[SRU X] [PATCH 0/1] NVMe polling on timeout

Kleber Souza kleber.souza at canonical.com
Fri Dec 21 13:59:42 UTC 2018

On 12/7/18 10:28 PM, Guilherme G. Piccoli wrote:
> BugLink: https://launchpad.net/bugs/1807393
> [Impact]
> * NVMe controllers potentially could miss to send an interrupt, specially
> due to bugs in virtual devices(which are common those days - qemu has its
> own NVMe virtual device, so does AWS). This would be a difficult to
> debug situation, because NVMe driver only reports the request timeout,
> not the reason.
> * The upstream patch proposed to SRU here was designed to provide more
> information in these cases, by pro-actively polling the CQEs on request
> timeouts, to check if the specific request was completed and some issue
> (probably a missed interrupt) prevented the driver to notice, or if the
> request really wasn't completed, which indicates more severe issues.
> * Although quite useful for debugging, this patch could help to mitigate
> issues in cloud environments like AWS, in case we may have jitter in
> request completion and the i/o timeout was set to low values, or even
> in case of atypical bugs in the virtual NVMe controller. With this patch,
> if polling succeeds the NVMe driver will continue working instead of
> trying a reset controller procedure, which may lead to fails in the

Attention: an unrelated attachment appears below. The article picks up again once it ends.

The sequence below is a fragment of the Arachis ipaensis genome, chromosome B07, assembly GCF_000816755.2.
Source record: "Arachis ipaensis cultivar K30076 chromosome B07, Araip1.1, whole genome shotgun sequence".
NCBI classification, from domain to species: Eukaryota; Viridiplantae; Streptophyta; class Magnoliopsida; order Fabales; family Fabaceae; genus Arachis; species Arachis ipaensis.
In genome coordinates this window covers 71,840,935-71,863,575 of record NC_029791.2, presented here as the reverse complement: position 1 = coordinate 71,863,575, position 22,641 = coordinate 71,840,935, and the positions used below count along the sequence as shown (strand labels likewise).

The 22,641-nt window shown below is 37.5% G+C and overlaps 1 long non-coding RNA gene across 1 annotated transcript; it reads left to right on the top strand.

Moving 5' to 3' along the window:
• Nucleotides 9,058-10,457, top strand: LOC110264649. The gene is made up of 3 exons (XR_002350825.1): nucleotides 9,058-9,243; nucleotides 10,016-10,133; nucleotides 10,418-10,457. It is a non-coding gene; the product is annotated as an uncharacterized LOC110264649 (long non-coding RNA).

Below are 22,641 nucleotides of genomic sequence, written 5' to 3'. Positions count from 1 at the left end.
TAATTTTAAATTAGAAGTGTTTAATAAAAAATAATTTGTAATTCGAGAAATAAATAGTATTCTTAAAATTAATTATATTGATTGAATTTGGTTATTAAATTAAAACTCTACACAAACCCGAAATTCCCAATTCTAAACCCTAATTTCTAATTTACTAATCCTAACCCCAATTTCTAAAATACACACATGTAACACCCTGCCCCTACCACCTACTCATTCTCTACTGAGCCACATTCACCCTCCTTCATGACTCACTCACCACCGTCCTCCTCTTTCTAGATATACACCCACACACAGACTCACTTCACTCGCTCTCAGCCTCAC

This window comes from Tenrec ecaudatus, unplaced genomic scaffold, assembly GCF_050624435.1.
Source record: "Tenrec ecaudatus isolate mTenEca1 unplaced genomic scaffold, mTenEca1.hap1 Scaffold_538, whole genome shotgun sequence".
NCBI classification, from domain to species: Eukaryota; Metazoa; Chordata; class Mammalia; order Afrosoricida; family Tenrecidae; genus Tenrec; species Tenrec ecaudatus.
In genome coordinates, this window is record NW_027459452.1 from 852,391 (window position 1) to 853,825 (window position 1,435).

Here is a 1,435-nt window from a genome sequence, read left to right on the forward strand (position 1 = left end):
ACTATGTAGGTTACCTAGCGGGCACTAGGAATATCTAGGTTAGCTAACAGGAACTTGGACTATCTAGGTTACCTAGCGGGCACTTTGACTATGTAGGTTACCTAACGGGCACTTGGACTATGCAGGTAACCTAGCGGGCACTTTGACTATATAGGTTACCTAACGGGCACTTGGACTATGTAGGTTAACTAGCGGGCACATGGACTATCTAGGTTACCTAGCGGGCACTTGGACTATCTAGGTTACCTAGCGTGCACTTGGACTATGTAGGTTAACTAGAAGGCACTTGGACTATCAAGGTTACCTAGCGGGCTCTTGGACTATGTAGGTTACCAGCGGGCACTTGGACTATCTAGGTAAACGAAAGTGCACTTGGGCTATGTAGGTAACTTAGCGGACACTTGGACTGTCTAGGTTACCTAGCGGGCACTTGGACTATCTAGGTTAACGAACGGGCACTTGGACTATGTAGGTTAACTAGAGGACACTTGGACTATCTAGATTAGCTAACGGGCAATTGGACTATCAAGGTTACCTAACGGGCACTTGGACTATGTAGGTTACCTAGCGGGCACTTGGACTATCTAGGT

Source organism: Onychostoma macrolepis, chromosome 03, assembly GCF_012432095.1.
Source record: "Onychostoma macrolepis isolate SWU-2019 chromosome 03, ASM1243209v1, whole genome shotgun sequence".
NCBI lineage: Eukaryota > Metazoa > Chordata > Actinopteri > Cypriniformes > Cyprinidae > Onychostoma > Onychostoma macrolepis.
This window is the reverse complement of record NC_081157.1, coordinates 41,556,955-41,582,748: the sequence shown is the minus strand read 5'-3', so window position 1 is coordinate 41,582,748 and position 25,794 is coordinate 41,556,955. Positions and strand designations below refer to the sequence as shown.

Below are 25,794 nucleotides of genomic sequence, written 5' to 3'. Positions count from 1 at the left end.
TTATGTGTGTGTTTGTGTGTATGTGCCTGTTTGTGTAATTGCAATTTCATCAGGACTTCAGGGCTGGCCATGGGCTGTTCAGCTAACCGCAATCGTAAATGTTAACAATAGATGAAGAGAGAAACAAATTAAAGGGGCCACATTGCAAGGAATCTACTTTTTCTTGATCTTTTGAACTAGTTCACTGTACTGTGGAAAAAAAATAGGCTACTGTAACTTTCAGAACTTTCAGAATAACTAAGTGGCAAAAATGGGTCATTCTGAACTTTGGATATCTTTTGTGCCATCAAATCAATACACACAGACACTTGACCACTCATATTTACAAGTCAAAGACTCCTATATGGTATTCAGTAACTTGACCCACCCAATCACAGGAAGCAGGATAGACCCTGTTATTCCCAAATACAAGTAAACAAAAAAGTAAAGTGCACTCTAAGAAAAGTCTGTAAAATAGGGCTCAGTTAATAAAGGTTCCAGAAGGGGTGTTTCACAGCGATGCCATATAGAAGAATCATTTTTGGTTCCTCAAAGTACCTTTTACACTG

> rootfs - refer to https://launchpad.net/bugs/1788035.
> [Test Case]
> * It's a bit tricky to artificially create a situation of missed
> interrupt; one idea was to implement a small hack in the NVMe qemu
> virtual device that given a trigger in guest kernel, will induce the
> virtual device to skip an interrupt. The hack patch is present in a
> Launchpad comment, along with instructions to reproduce.
> [Regression Potential]
> * There are no clear risks in adding such polling mechanism to the NVMe driver;
> one bad thing that was neverreported but could happen with this patch is the
> device could be in a bad state IRQ-wise that a reset would fix, but
> the patch could cause all requests to be completed via polling, which
> prevents the adapter reset. This is however a very hypothetical situation,
> which would also happen in the mainline kernel (since it has the patch).

Hi Guilherme,

Have we run any I/O stressing test to make sure it didn't introduce at
least a easily triggered regression?



> Keith Busch (1):
>   nvme/pci: Poll CQ on timeout
>  drivers/nvme/host/pci.c | 21 ++++++++++++++++++---
>  1 file changed, 18 insertions(+), 3 deletions(-)

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